Review by Molly
The narrative told by twelve year old Amber Dhillon opens at school: Coppergate Secondary School where the sisters are known to be too cool and too attractive and too chic. Amber regales her friends with a description of the new trainers she is getting as soon as she persuades her dad to let her get them, while older sister Geena, 14, is showing her new mobile phone to a group of friends. Amber's sort of friend Kim needs help, again. Kim seems to need help a lot. This time she is running from George Botley who is trying to stuff a worm or something down her back. Jazz, aged 11, takes her classes at the lower school. It was just an average day until the girls arrived home after school to find their father was already there. Dad did not come home early. He had the most dreadful news: his sister was come to live with the family.
Merchant Mr Attawal, disagreeable next door neighbor Mrs Macey, head of the lower school Mr Grimwade, teachers Miss Thomas and Mr Agora, a clumsy newspaper boy, inspectors coming to visit Coppergate, Ms Woods and a special assembly, sharing a room and of course Auntie all figure in this entertaining tale. The girls are determined to marry Auntie off, doesn't matter to whom. Just to get her out of the house and out of their hair becomes the main focus of life for the sisters. That, and the assembly and Kim and her problems, and the newsboy who sails his newspaper anywhere but on the porch. Before long the meddling aunt has set about to make friends with the disagreeable neighbor, provide a listening ear to Kim and the newsboy and Mr Attawal and refused to be married off to anyone including the oh so cute school teacher. What are the girls going to do? Just when it seems that Auntie has finally gotten a clue, their rude behavior has worked and Auntie will leave the girls find a most significant letter.
Narinder Dhami has set down a captivating, absorbing anecdote certain to enchant girls in the target audience of 11-15 year olds. The interaction among the sisters, their dealing with having their lives turned topsy turvy first by the demise of their mother and later with the introduction of an aunt they don't really know, don't trust, and don't want to like; is plausible. Conversation between the girls moves the account along in satisfying fashion. The conspiracy and machination undertaken by the girls in trying to marry their aunt off to someone, anyone at all, just to get her out of the house is so similar what might as a matter of fact take place in a comparable life situation.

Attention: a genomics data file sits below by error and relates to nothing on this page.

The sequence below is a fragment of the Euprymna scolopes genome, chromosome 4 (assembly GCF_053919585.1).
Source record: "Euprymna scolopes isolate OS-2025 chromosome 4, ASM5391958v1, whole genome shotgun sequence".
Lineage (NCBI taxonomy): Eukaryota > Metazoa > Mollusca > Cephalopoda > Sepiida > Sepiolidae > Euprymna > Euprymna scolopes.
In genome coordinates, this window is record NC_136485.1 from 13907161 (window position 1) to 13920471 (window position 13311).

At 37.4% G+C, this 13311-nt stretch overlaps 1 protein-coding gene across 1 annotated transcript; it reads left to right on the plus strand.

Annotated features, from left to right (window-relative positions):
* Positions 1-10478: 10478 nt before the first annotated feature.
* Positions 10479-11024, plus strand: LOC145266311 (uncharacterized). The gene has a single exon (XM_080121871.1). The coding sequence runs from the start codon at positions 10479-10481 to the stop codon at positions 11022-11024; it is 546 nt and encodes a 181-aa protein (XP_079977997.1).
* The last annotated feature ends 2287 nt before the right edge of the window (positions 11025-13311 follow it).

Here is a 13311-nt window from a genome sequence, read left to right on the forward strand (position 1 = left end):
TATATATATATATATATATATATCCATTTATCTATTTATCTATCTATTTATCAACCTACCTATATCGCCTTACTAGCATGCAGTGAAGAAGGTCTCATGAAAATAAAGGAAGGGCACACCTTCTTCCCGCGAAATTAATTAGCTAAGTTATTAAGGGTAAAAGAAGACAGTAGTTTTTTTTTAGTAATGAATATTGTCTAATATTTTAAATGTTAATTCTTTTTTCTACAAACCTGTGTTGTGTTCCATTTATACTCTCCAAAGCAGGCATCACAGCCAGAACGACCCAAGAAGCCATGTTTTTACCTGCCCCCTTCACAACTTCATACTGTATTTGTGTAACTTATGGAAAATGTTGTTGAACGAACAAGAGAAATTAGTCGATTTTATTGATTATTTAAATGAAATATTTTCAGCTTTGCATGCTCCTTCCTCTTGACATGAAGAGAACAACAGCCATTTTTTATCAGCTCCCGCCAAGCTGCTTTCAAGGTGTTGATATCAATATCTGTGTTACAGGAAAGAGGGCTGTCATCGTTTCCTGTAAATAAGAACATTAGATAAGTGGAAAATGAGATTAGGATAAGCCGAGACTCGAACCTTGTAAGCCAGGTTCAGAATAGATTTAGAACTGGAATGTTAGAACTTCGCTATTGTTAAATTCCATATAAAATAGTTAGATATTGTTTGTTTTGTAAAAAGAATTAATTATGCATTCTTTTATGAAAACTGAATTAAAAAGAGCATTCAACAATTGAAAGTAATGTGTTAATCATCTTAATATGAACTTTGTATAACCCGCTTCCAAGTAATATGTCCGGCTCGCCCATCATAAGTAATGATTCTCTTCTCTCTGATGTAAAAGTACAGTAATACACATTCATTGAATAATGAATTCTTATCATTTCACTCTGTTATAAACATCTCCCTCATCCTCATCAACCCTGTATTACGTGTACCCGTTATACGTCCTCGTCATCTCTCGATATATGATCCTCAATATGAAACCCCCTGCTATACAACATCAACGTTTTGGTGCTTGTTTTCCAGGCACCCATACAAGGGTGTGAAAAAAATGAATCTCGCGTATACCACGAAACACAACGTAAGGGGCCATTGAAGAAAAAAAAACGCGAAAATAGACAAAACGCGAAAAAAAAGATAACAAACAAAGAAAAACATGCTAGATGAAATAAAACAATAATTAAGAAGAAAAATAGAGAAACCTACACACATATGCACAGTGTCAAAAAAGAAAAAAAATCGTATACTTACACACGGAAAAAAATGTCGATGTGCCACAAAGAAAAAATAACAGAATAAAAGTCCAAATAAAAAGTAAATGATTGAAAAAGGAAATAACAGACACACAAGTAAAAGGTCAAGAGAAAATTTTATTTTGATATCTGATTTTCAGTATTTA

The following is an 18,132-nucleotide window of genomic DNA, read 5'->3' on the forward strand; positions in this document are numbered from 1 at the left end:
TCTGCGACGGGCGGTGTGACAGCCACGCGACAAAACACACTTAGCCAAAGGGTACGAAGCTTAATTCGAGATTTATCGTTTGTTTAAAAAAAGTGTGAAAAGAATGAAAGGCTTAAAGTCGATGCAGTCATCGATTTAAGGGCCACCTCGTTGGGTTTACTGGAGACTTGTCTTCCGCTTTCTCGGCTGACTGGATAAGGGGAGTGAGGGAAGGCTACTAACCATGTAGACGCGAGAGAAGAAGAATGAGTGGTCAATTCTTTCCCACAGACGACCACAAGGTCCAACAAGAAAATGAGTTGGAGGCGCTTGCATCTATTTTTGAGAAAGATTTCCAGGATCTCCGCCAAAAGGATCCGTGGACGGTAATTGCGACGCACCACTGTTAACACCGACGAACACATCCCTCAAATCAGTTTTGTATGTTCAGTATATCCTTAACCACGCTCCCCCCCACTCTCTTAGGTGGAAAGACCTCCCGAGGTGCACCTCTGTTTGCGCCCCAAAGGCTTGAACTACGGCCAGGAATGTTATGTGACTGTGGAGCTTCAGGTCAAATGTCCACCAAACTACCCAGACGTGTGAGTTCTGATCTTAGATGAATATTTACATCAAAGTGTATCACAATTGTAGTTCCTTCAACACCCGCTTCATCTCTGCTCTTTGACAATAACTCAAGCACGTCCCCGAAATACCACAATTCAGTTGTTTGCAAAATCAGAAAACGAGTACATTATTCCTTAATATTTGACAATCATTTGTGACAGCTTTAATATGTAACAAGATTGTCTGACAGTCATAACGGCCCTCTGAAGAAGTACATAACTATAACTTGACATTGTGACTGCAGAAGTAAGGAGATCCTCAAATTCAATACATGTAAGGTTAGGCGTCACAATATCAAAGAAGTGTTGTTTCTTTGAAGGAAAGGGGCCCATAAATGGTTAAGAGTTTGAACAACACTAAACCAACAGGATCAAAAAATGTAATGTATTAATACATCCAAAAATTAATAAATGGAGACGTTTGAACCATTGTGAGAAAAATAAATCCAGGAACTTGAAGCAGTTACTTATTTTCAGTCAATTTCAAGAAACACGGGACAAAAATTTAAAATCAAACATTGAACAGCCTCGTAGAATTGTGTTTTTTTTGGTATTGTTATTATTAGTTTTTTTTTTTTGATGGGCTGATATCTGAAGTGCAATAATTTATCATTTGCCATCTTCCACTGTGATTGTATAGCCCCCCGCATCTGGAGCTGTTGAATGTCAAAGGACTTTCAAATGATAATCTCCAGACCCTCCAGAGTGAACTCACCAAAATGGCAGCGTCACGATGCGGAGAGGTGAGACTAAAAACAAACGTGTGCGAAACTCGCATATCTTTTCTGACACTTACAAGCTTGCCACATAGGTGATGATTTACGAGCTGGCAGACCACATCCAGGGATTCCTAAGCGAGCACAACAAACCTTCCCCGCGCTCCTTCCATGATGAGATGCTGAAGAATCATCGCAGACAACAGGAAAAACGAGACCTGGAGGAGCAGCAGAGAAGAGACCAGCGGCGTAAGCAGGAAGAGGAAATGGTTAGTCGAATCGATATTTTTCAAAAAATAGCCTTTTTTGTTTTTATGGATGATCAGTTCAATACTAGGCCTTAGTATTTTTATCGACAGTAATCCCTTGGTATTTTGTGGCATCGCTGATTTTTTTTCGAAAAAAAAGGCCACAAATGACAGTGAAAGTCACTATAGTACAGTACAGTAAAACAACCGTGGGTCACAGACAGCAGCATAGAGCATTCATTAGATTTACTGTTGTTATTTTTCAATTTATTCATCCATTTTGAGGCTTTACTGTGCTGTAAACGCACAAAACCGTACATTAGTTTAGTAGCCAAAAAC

Filled with generously contrived characters, anticipated strife appropriately determined, snappy colloquy and a ingeniously interwoven tale Bindi Babes is a well written anecdote. Author Dhami dexterously captures the vitality of girls in the target age and composes a vibrating yarn which grabs reader appeal from the first lines and holds interest fast right to the last paragraphs as the Bindi Babes come to perceive that life cannot always run precisely as we wish. Death, transformation, expectancy and longing all play a part in what our lives were, are, and will be.
Banner, engaging work appropriate for the upper middle grades to high school library, the home personal bookroom and home school library. Girls especially will delight in the publication. Written by a British woman, Bindi Babes contains colloquialisms sure to fascinate the US American reading audience.
These reviews are personal opinions only and in no way reflect other readers' opinions of the books discussed.
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